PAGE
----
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ARS Home » Midwest Area » Peoria, Illinois » National Center for Agricultural Utilization Research » Crop Bioprotection Research » Research » Publications at this Location » Publication #207549

Title: Mycotoxin management studies by USDA Crop Bioprotection in 2006

item Dowd, Patrick

Submitted to: Meeting Abstract
Publication Type: Abstract Only
Publication Acceptance Date: 2/8/2007
Publication Date: 2/8/2007
Citation: Dowd, P.F. 2007. Mycotoxin management studies by USDA Crop Bioprotection in 2006 [abstract]. Abstract No. 6.

Interpretive Summary:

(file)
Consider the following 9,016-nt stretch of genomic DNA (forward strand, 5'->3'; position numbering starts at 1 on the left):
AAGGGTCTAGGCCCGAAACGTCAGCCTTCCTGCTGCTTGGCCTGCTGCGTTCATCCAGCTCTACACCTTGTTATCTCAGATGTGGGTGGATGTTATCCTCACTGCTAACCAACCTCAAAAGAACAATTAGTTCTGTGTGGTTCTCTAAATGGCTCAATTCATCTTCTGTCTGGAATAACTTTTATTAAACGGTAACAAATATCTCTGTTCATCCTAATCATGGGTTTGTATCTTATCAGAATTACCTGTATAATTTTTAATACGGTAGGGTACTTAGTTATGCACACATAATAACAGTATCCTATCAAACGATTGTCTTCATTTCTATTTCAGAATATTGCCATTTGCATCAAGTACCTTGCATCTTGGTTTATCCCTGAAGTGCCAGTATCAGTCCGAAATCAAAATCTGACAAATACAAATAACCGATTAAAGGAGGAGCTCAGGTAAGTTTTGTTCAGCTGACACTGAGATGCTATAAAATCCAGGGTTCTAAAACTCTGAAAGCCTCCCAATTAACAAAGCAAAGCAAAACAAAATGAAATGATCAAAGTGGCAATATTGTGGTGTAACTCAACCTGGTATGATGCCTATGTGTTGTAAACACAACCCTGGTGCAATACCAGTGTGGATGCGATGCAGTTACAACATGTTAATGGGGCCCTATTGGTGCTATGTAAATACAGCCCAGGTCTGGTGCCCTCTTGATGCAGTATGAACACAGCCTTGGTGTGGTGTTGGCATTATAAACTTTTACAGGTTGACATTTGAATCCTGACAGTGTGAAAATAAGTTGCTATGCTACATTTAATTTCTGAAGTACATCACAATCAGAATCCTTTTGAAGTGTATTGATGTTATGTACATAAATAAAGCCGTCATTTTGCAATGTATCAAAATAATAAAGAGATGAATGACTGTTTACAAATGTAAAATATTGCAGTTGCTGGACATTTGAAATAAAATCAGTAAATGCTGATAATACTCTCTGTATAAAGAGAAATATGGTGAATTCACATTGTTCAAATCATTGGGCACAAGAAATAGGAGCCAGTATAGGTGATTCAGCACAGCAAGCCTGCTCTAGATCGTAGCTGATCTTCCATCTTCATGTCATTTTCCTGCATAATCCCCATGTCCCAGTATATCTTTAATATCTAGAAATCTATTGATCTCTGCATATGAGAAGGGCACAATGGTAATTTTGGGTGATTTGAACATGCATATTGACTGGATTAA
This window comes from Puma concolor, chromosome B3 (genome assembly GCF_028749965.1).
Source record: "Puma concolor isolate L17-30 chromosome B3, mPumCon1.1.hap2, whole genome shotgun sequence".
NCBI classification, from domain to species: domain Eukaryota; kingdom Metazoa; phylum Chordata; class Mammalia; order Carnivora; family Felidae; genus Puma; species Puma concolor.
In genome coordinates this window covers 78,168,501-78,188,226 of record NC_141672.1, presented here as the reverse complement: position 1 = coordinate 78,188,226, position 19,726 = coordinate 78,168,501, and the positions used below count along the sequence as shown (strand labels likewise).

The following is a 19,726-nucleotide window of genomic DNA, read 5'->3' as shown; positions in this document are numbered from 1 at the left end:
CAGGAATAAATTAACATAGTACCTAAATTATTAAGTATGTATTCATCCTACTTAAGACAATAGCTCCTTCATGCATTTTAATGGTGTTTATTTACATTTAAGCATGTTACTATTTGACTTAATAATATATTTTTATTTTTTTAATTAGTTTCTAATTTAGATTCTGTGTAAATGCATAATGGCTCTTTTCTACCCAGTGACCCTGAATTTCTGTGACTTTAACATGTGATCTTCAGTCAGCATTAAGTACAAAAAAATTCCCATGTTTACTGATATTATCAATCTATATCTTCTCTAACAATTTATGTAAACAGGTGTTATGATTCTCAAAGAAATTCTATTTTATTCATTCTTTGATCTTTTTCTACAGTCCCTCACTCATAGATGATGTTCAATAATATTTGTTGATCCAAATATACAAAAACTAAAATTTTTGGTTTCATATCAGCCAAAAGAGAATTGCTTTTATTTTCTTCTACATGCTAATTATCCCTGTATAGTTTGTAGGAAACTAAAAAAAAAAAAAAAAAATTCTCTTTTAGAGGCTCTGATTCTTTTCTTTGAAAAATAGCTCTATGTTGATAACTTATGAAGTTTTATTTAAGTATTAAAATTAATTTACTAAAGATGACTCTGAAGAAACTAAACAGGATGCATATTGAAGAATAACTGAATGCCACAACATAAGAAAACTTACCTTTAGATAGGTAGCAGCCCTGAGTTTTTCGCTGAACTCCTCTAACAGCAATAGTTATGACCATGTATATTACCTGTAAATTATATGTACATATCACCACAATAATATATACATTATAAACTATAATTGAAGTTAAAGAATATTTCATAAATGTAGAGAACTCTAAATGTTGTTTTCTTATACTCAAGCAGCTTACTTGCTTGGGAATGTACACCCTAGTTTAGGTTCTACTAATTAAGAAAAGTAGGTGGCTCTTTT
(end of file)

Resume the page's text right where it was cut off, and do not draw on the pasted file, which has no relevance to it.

Technical Abstract: Studies included several popcorn fields in 2006 in order to continue testing previously developed management strategies for mycotoxins in field corn, on popcorn. Weather conditions that potentially promoted the formation of aflatoxin in corn were not as severe. The computer program predicted that the aflatoxin-producing fungus could be present at silking. Low levels were predicted to be present at harvest in a few fields. Aflatoxin was found in one sample from one popcorn field (but was below 20 ppb). Conditions that could promote fumonisin occurred, and insect damage was high during later ear fill, except for Bt lines. Earlier planted corn escaped most insect ear damage by caterpillars, thanks to birds cleaning off corn earworms that occurred in silks. A late infestation of corn borers occurred, which appeared to affect fumonisin levels in later maturing corn. Ineffectiveness of trapping continues to be a problem in early detection of corn borer moths. A Bt line had much lower levels of fumonisin compared to the non-Bt isogenic line. Stink bugs apparently increased fumonisin levels in some fields, which is normally uncommon. Fumonisin levels were predicted to be low to moderate based on rain data from Imperial Valley gauges and temperature data from Lincoln, and predictions were relatively accurate for most fields. Data from this year suggested that popcorn has a narrower window of susceptibility to fungi that produce fumonisin compared to field corn. DON occurred in some fields, but levels were very low.